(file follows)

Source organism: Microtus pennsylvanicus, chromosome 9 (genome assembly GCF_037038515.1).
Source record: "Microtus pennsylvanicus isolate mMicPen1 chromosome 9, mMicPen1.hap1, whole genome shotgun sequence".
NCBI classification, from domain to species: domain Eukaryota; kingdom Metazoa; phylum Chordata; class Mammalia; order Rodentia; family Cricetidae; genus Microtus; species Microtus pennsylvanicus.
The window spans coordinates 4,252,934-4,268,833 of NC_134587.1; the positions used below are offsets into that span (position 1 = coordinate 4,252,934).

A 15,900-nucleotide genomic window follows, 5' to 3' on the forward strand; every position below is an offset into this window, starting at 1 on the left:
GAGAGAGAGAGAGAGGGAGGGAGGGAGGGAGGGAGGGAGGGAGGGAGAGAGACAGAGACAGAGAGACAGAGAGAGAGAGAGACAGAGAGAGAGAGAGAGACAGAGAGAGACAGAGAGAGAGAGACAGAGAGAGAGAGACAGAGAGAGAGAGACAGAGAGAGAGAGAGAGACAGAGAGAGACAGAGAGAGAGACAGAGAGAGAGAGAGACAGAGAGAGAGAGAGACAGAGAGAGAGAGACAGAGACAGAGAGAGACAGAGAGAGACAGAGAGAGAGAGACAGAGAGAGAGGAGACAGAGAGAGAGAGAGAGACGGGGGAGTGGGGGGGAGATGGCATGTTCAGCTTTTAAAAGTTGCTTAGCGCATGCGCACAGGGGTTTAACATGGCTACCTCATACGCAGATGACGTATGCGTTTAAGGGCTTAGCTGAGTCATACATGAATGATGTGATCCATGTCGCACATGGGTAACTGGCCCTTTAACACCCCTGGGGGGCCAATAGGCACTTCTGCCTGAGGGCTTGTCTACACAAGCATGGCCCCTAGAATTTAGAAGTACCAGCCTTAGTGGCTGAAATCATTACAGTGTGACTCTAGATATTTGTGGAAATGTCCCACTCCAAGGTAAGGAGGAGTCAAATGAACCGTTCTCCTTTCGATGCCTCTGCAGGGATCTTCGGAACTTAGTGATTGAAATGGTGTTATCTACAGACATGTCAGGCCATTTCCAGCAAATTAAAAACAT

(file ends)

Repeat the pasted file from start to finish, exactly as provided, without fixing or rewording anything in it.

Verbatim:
Source organism: Microtus pennsylvanicus, chromosome 9 (genome assembly GCF_037038515.1).
Source record: "Microtus pennsylvanicus isolate mMicPen1 chromosome 9, mMicPen1.hap1, whole genome shotgun sequence".
NCBI classification, from domain to species: domain Eukaryota; kingdom Metazoa; phylum Chordata; class Mammalia; order Rodentia; family Cricetidae; genus Microtus; species Microtus pennsylvanicus.
The window spans coordinates 4,252,934-4,268,833 of NC_134587.1; the positions used below are offsets into that span (position 1 = coordinate 4,252,934).

A 15,900-nucleotide genomic window follows, 5' to 3' on the forward strand; every position below is an offset into this window, starting at 1 on the left:
GAGAGAGAGAGAGAGGGAGGGAGGGAGGGAGGGAGGGAGGGAGGGAGAGAGACAGAGACAGAGAGACAGAGAGAGAGAGAGACAGAGAGAGAGAGAGAGACAGAGAGAGACAGAGAGAGAGAGACAGAGAGAGAGAGACAGAGAGAGAGAGACAGAGAGAGAGAGAGAGACAGAGAGAGACAGAGAGAGAGACAGAGAGAGAGAGAGACAGAGAGAGAGAGAGACAGAGAGAGAGAGACAGAGACAGAGAGAGACAGAGAGAGACAGAGAGAGAGAGACAGAGAGAGAGGAGACAGAGAGAGAGAGAGAGACGGGGGAGTGGGGGGGAGATGGCATGTTCAGCTTTTAAAAGTTGCTTAGCGCATGCGCACAGGGGTTTAACATGGCTACCTCATACGCAGATGACGTATGCGTTTAAGGGCTTAGCTGAGTCATACATGAATGATGTGATCCATGTCGCACATGGGTAACTGGCCCTTTAACACCCCTGGGGGGCCAATAGGCACTTCTGCCTGAGGGCTTGTCTACACAAGCATGGCCCCTAGAATTTAGAAGTACCAGCCTTAGTGGCTGAAATCATTACAGTGTGACTCTAGATATTTGTGGAAATGTCCCACTCCAAGGTAAGGAGGAGTCAAATGAACCGTTCTCCTTTCGATGCCTCTGCAGGGATCTTCGGAACTTAGTGATTGAAATGGTGTTATCTACAGACATGTCAGGCCATTTCCAGCAAATTAAAAACAT